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High-Speed Internet Gets a New Groove

Tuesday, April 09, 2013

New York City is working to make top-speed internet available to more homes and businesses and at the same time cut down on disruptive road-work and street closures.

“Microtrenching” may sound like the latest thing in skin-care, but what it actually does is move cable and fiber lines out of the street and into the narrow groove that runs between the lip of the sidewalk and the pavement itself.

Traditionally, these cables are buried in a ditch dug into the street, between two and three feet wide, and up to six feet deep.

Five years ago, Verizon signed a contract to make top-speed, fiber optic internet and phone service available throughout the city by 2014. If the program is a success, city officials say other companies will be invited to try micro-trenching as well.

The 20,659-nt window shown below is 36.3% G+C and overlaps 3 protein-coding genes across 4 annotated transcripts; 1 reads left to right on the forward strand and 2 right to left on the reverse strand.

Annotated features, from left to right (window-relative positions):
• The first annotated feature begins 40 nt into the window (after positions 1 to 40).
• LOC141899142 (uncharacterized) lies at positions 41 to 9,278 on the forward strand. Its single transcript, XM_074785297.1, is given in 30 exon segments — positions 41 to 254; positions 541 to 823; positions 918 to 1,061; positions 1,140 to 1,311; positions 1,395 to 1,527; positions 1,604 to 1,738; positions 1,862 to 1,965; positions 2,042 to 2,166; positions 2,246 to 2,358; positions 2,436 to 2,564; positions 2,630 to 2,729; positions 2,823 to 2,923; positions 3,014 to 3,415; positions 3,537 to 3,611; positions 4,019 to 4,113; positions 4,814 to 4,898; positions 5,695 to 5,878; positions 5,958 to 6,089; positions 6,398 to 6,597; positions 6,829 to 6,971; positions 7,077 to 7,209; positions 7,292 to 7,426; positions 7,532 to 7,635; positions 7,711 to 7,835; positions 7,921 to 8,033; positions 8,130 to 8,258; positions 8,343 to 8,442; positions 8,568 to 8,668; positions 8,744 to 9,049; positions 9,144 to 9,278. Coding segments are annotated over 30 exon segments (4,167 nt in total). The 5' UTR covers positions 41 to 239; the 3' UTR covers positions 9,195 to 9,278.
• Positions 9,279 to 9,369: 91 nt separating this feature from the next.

Ilya Marritz/WNYC
Microconduit casing protects fiber optic cables wedged into the sidewalk
Ilya Marritz/WNYC
Ilya Marritz/WNYC
Verizon's Chris Levendos shows the casing typically used in fiber installation
Ilya Marritz/WNYC
Street saws are noisy but indispensable for digging ditches beneath city streets
Ilya Marritz/WNYC

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Comments [1]

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Apr. 23 2013 04:12 AM

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